Saturday, July 12, 2008

In Bruges - black comedy with Irish wit

I walked in the Civic theatre on Queen Street last night wondering if I’d be out of place in hoody and trainers, which have seen better days, I might add. The independent travellers’ wardrobe doesn’t quite extend anything I’d normally associate with a trip to the theatre, however I felt quite at home amongst the varied crowd. Glancing around the theatre bar before the screening there were as many bottles of Monteiths lager being downed as champagne and cocktails – I settled somewhere in the middle for a glass of average (tasting not price) Cabernet Sauvignon from Nelson.

In Bruges is Martin McDougall’s directorial debut – from the synopsis I’d expected black humour and that’s exactly what we got. At first I was uncomfortable with Colin Farrell’s simple but charming Irish scallywag – in the same way I was with George Clooney in ‘O Brother where art thou’ - I’m not sure the film needed a big name like Farrell – who comes with so many preconceptions lingering from past characters.

Farrell’s scallywag Ray and his partner/ mentor Ken (Brendon Gleeson) are sent to Bruges to hide out after Ray performs a hit in London. The younger Ray is bored and unappreciative of the cultural delights Bruges has to offer two crooks trying to lie low – whilst Ken is happy taking in cathedrals, going on canal boat cruises and visiting museums.

Farrell (and the storyline) soon perks up when he meets the love interest, Natalie (Elizabeth Berrington). WARNING SPOILER FOLLOWS. The plot really gets going when Ken (Brendon Gleeson) is asked to take out his protege by the humorously psychotic Harry, played by Ralf Fiennes (think Ben Kingsley in Sexy Beast). The humour is light and fluffy and the dark moments either shocking or poignant. The early comic moments felt whimsical but once we see the darker side to the characters and events, it seems to balance out to produce a bittersweet ride.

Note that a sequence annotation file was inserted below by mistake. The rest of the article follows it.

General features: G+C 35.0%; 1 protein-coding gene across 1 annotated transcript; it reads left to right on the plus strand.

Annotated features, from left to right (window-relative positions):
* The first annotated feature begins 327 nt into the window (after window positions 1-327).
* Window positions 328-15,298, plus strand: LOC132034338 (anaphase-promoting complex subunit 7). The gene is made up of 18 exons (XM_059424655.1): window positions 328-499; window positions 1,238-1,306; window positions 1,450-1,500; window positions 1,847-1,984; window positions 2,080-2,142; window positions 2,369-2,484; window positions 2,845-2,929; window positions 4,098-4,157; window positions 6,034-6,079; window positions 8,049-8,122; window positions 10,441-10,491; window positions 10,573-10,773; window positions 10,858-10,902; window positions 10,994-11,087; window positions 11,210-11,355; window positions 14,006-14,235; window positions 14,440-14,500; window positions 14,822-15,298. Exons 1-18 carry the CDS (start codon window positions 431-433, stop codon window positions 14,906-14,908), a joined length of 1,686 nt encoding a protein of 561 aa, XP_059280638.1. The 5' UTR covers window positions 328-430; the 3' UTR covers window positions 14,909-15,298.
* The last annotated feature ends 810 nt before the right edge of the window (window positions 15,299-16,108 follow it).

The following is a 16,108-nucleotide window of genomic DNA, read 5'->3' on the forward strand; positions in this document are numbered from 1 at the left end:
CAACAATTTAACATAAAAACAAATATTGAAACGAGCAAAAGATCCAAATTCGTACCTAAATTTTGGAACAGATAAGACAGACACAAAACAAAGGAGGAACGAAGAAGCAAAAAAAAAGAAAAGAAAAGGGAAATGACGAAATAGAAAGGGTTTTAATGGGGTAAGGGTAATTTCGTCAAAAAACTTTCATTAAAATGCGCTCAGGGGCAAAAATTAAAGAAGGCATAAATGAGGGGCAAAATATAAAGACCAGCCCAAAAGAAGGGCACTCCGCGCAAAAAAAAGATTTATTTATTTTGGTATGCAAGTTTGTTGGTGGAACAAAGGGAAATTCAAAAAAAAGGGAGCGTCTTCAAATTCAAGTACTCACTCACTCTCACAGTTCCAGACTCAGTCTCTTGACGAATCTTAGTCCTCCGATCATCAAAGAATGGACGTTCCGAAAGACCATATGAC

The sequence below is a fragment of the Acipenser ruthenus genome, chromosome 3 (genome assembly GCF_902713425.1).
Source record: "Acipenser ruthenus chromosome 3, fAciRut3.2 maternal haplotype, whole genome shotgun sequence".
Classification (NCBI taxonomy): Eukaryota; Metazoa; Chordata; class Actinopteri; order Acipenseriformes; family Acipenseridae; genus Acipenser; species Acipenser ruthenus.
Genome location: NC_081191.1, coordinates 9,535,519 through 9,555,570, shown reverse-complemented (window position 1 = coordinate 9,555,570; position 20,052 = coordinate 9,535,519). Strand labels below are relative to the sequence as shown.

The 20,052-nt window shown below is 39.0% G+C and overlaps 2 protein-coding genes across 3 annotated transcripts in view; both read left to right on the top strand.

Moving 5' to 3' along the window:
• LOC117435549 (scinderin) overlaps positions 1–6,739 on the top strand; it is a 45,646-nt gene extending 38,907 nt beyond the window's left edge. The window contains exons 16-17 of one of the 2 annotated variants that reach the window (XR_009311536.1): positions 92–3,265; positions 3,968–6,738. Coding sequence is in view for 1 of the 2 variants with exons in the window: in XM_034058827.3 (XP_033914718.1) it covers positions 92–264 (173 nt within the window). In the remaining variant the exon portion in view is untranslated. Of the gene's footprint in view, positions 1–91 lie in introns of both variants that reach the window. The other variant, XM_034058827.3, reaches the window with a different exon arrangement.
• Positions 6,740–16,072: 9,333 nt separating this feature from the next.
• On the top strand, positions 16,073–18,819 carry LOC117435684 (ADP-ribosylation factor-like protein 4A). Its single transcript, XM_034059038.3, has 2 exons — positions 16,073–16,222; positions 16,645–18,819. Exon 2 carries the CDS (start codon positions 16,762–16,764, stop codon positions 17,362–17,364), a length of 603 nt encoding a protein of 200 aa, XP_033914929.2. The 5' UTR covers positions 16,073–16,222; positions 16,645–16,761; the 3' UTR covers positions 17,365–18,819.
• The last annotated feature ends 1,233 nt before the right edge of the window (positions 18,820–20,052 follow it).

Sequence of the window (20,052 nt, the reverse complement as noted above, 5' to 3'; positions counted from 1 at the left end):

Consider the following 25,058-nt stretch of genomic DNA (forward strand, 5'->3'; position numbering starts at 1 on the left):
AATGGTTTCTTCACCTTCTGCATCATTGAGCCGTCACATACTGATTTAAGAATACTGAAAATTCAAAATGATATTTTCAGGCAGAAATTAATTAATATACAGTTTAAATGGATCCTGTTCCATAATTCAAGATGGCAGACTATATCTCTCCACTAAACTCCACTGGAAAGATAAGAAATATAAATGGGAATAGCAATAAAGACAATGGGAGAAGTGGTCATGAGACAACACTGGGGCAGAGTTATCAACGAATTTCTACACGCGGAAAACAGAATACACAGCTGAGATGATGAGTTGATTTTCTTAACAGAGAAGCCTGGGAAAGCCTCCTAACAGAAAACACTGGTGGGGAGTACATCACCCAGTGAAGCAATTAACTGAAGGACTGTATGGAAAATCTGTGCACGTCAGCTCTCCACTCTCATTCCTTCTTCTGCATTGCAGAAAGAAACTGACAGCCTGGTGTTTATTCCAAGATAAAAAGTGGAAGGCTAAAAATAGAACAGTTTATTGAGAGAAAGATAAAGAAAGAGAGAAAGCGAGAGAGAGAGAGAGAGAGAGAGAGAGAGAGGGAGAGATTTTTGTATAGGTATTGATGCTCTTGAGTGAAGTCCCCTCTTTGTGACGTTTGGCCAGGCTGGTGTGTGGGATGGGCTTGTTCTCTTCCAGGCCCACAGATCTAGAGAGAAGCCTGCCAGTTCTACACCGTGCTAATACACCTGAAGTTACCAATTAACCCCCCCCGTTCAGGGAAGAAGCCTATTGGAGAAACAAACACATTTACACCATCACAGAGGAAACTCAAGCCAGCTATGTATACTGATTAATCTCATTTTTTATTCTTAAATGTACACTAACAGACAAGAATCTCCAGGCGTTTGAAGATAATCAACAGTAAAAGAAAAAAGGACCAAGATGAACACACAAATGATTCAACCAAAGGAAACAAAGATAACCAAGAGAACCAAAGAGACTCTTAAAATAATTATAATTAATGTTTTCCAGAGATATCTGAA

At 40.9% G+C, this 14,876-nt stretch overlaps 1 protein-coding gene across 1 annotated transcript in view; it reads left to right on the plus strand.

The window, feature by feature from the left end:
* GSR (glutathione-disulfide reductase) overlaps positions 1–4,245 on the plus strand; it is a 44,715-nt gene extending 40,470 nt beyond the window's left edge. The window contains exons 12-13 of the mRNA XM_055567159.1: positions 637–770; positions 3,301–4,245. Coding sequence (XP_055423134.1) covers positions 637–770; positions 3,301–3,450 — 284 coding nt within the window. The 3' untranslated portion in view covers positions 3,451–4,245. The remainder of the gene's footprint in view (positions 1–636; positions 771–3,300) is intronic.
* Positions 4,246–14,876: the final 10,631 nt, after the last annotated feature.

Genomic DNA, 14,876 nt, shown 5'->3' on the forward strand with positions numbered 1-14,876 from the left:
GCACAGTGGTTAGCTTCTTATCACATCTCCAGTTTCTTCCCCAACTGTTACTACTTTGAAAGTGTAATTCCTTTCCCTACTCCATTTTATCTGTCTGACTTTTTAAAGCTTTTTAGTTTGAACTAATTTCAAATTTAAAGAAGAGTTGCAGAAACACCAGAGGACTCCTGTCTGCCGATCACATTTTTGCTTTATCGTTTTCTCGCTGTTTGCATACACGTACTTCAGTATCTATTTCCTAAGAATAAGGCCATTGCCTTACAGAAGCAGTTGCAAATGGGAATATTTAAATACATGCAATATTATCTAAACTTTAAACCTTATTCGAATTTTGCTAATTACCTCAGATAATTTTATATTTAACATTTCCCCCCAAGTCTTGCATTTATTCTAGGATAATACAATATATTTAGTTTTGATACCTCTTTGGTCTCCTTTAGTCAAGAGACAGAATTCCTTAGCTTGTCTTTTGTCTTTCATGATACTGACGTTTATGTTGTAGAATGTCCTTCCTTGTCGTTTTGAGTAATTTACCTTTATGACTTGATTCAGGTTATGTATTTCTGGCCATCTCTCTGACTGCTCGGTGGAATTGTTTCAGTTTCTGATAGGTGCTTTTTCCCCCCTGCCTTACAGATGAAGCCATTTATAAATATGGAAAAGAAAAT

Bruges (the city) was beautiful and the directing elevated this magnificently – plenty of canals and cobbled streets. I was organising a stag weekend in Bruges earlier this year but opted for Glasgow instead after declaring Bruges too dull. This was a common theme in the film - played out by Farrell’s character as the bored schoolboy being dragged around the cultural sights. Both the city, and Belgium, come in for a bit of light-hearted ribbing – ‘Bruge is such a nice place it’s a shame it isn’t somewhere nicer, but then if it was somewhere nice and not in Belgium everyone would go there and it wouldn’t be so nice’ (Harry, quoted from memory so apologies if slightly inaccurate).

The story comes full circle and as you feel it coming together you urge it on as it completes with perfect beauty. I walked out of the theatre feeling tall and mean. Why do gangster flicks always make me feel like this? My English Home Counties accent moves 50 miles east towards London’s East-end and my gait entertains a swagger.

Fans of Sexy Beast, The Business, The Departed, Layer Cake, Lock, Stock etc will like this film. My favourite line? ‘I’m not staying here with two scabby whores and a racist dwarf’ – you’ll see what I mean.

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